Acer Inc. said it will launch a low-cost computer that runs on Google Inc.'s Android operating software, a victory for the U.S. Internet-search giant in its battle with Microsoft Corp.
Taiwan-based Acer, the world's third-largest personal-computer maker by revenue, on Tuesday said it will start shipping the new netbook PCs in the third quarter. The move comes as Acer and other companies, including larger rivals Hewlett-Packard Co. and Dell Inc., try to diversify their offerings of netbooks -- small, inexpensive laptop computers that are increasingly popular.
Microsoft's Windows software remains by far the most widely used operating system for PCs, but the growing use of mobile devices is threatening to erode that dominance. Google unveiled Android last year for smart phones, an area in which Microsoft has struggled to replicate its success with Windows. In recent months, the Google software also has made apparent inroads into the PC segment, with several other major companies, including H-P and Dell, indicating they are considering using Android in netbooks. Acer is the first major PC maker to formally unveil an Android-based netbook.
Speaking at the Computex trade show in Taipei, Jim Wong, Acer's global president of IT products, said the Android operating system offers "incredibly fast wireless connection to the Internet." But he said Acer will continue using the Windows operating platform. "We have to make sure the old choice [Windows] doesn't disappear," he told reporters.
Mr. Wong declined to provide a sales target for the Android-based notebook, but Acer said it believes the operating system will contribute "significantly" to the growth of the world-wide netbook market.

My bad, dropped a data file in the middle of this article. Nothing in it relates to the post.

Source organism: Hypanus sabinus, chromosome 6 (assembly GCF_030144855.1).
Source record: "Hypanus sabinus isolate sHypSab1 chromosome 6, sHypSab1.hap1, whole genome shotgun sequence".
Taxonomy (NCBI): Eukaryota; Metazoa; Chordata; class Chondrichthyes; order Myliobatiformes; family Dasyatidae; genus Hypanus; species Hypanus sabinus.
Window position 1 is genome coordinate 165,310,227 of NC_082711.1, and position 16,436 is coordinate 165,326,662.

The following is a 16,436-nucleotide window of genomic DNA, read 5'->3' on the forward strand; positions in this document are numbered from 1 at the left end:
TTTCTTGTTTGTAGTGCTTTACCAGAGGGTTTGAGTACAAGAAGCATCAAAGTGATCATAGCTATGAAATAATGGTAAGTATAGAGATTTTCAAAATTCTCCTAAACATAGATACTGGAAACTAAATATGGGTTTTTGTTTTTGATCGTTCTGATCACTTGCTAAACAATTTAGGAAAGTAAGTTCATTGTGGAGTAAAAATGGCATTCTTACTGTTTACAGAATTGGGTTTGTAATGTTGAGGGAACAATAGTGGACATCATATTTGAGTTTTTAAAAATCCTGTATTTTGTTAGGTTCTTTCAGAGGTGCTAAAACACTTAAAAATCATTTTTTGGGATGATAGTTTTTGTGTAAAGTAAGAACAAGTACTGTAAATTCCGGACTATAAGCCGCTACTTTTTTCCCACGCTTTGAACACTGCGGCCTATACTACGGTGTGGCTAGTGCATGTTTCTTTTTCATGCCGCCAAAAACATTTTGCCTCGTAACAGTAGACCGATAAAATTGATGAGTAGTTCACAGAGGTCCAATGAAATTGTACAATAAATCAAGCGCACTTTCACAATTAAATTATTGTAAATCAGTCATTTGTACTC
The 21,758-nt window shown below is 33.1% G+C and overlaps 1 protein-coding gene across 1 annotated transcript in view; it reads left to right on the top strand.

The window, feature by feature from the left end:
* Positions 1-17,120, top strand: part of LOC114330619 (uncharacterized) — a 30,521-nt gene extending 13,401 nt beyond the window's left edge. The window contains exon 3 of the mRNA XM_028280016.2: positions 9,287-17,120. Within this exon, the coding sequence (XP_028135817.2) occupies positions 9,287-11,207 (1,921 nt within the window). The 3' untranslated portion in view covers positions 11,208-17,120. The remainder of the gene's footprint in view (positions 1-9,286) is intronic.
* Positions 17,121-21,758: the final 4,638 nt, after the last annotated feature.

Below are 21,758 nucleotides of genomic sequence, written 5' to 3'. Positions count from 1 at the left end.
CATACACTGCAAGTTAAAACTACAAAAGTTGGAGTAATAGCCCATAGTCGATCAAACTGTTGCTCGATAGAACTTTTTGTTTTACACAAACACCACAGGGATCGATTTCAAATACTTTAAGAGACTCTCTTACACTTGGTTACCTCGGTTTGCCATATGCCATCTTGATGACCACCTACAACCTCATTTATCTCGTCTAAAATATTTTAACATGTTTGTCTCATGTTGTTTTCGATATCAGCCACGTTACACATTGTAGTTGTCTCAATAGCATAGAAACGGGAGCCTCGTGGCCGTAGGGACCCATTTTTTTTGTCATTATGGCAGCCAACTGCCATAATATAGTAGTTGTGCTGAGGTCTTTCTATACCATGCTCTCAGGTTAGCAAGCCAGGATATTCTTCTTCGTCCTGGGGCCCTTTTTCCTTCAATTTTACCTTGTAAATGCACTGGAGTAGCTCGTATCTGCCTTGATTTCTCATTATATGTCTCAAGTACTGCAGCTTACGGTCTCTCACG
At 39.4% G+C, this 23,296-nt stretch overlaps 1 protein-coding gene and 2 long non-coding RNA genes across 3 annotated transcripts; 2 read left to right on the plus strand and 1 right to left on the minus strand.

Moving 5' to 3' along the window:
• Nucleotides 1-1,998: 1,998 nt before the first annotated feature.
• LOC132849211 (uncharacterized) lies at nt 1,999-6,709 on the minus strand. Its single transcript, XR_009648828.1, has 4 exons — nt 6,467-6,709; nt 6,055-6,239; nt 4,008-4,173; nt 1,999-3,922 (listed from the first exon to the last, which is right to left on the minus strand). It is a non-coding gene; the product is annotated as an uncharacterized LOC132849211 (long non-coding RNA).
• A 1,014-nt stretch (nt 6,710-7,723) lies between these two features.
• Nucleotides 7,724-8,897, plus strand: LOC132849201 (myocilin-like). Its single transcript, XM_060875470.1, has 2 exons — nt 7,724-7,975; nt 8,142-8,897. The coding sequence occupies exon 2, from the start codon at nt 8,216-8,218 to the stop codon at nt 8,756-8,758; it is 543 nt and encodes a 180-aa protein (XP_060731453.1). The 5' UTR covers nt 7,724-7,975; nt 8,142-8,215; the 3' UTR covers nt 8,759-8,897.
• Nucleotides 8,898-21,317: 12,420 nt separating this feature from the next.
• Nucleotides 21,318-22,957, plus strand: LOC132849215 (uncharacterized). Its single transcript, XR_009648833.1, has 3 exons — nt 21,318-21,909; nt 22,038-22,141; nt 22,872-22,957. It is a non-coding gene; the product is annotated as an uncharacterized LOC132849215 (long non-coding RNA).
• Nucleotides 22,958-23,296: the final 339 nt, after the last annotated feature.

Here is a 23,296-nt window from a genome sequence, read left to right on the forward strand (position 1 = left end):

In late April, Acer President Gianfranco Lanci said the company expects to ship between 10 million and 12 million netbooks in 2009, and a total of 32 million to 35 million notebooks, including netbooks. While margins are typically low for netbooks, sales have been better than expected because of the global economic slowdown, which has prompted price-conscious consumers to look for bargains.
Mr. Wong said demand for personal computers is improving slightly in the second quarter compared with the first quarter but noted that it is too early to say that the industry has hit bottom. "I don't know if [the first quarter] is the bottom...it's hard to tell," he said.
The executive's comments echo similar remarks from Dell. Brian Gladden, Dell's chief financial officer, recently said the company has yet to see "a bottom" to the prolonged slump in technology spending.
Still, in a sign that market conditions may be improving, Jonathan Tsang, vice chairman of Asustek Computer Inc., which makes PCs and computer motherboards, said its second-quarter profit margins are improving from the first quarter and PC component shortages are easing.
Asustek's first-quarter gross margin shrank to 9.1% from 21.5% a year earlier.
Asustek Chief Executive Jerry Shen had said in late April that component shortages were raising production costs and squeezing margins in the second quarter.
When asked whether the company may see strong second-half demand this year, as the technology industry typically experiences, Asustek Chairman Jonney Shih said: "It's the hardest question. I can't say."